(Bloomberg) -- Telecom Italia SpA will probably exclude Nokia Oyj from a mobile network upgrade and award the business to Ericsson AB and Huawei Technologies Co., according to people familiar with the matter.Managers at Italy’s biggest phone carrier recently told Nokia they’re concerned the equipment maker is lagging behind rivals on 5G, and that it will likely reduce its mobile network suppliers to two from three, said the people, who asked not to be named because the discussions are private.Telecom Italia is seeking tenders for a three-year project that may be worth about 600 million euros ($665 million), and will decide on the award as soon as this month, the people said. No final decision has been made, and Nokia could still play a role as a mobile network supplier to Telecom Italia, alongside Ericsson and Huawei, the people said.A spokesman for Telecom Italia declined to comment. A spokeswoman for Nokia declined to comment on commercial negotiations with customers, and said the company continues to see solid momentum in its 5G business. It has 48 commercial contracts and 15 live networks for the technology, including some of the world’s largest networks, she said.Losing the business from Telecom Italia would be a setback for Nokia, which now supplies about 30% of the carrier’s wireless gear and employs about 1,400 workers in the country. The Finnish company is struggling to keep pace with its main rivals on 5G and last month cut its profit expectations and suspended its dividend to boost research and development on the technology. Nokia shares fell 0.5% as of 10:04 a.m. in Helsinki. While the loss may be another sign that Nokia is stumbling on 5G, the symbolic significance of the loss may outweigh the direct financial hit -- the contract is small relative to the Finnish company’s 11.3 billion euros of overall mobile equipment and service sales in 2018.The tender is for work to improve Telecom Italia’s 15,000 radio access sites, including a buildout of 5G services at about 5,000 sites, the people said. Ericsson currently supplies about 40% of the carrier’s mobile equipment, and Huawei accounts for about 25%, they said.Telecom Italia Chief Executive Officer Luigi Gubitosi expects the move will help the company save money by enabling it to extract lower prices from its two suppliers, the people said. This can help it tackle its 29 billion-euro debt pile, one of the biggest in the European telecommunications industry.(Updates with Nokia shares in fifth paragraph)To contact the reporters on this story: Daniele Lepido in Milan at email@example.com;Niclas Rolander in Stockholm at firstname.lastname@example.orgTo contact the editors responsible for this story: Rebecca Penty at email@example.com, Jennifer RyanFor more articles like this, please visit us at bloomberg.com©2019 Bloomberg L.P.
(Bloomberg) -- Huawei Technologies Co.’s billionaire founder Ren Zhengfei said there have been no direct talks between the firm and any U.S. company since his offer to license the Chinese giant’s full portfolio of fifth-generation network technology.His comment contradicts earlier reports that the Chinese telecom gear giant is in talks with potential buyers on a sale.“There are no American companies talking to us,” Ren told a panel in Shenzhen moderated by Bloomberg Television. “Because it’s a very big and difficult decision to make, the big companies need to consider it seriously,” he said. Should a buyer appear, investment banks may be called in to facilitate a deal, he added.In September, Ren said Huawei is ready to license its 5G technology, including chip designs, hardware and source code, to a single, exclusive licensee. That should be a U.S. company because Europe is home to close competitors like Nokia Oyj and Ericsson AB and doesn’t need help to compete, he added.Huawei, accused by Donald Trump’s administration of aiding Beijing in spying while spearheading China’s tech-superpower ambitions, is trying to claw back business and shore up trust in its products. The company has repeatedly denied such allegations.The world’s second-largest smartphone maker is expecting its 2019 smartphone shipments to jump as much as 21% to 250 million units, defying a U.S. export ban that cuts Huawei off from key American components.To contact Bloomberg News staff for this story: Gao Yuan in Beijing at firstname.lastname@example.orgTo contact the editors responsible for this story: Edwin Chan at email@example.com, Colum MurphyFor more articles like this, please visit us at bloomberg.com©2019 Bloomberg L.P.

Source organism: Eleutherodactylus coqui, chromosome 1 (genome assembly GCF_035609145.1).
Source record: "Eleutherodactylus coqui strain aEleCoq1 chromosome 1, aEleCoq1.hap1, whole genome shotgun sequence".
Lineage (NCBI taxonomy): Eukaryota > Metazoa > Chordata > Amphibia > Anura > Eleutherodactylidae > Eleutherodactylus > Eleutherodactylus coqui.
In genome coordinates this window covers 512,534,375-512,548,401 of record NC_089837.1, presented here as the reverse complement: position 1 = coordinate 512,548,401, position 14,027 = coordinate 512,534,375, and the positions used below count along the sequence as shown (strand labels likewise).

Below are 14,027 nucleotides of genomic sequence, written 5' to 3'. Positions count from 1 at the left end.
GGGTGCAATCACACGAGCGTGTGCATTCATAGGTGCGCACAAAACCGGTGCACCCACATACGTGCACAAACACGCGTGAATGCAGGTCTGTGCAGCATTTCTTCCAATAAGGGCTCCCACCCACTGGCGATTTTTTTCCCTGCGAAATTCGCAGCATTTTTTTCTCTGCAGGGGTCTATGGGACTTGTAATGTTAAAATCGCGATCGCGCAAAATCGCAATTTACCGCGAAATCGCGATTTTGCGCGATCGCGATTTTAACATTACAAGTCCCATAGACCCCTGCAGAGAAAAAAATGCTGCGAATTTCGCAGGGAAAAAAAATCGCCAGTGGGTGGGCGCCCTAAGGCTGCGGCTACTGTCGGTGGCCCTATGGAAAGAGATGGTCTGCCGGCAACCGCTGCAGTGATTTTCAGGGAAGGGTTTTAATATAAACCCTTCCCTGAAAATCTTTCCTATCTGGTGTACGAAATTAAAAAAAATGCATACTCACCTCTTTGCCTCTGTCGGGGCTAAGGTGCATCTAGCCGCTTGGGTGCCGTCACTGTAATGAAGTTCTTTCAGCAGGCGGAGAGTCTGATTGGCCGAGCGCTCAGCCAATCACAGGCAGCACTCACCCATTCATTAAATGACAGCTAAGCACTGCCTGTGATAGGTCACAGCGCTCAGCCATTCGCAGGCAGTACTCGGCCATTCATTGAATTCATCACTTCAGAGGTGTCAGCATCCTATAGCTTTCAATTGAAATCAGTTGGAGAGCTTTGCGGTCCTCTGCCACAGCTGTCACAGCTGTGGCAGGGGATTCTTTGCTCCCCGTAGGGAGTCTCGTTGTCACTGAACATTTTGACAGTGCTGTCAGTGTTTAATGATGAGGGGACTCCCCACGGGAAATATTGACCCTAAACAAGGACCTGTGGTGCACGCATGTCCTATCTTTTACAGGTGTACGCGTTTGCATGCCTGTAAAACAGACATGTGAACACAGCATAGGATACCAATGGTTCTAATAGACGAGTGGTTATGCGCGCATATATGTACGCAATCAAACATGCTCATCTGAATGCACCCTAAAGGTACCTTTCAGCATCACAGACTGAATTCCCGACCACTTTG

Investing.com – Marvell Technology surged on Monday as Wells Fargo (NYSE:WFC) upgraded its outlook on the chipmaker, betting that the revival in data center spending and the rollout of 5G-enabled phones would boost chip sales.
Nokia is targeting Malaysian ports in a bid to get a share of the country's fifth-generation (5G) technology market, as the Southeast Asian country prepares to launch the ultra-fast mobile internet service next year. The Finnish company worked with Germany's Port of Hamburg last year to test the technology in traffic-lights management, data processing from mobile sensors and virtual reality, and is keen to build on that experience in Malaysia, Siva Shanmugam, head of Nokia in Malaysia, told Reuters. Nokia's push comes at a time when it expects to face tough competition from China's Huawei [HWT.UL], the world's largest telecoms equipment maker, that has already signed 5G deals with telecoms firms in Malaysia as it battles a U.S. blacklist.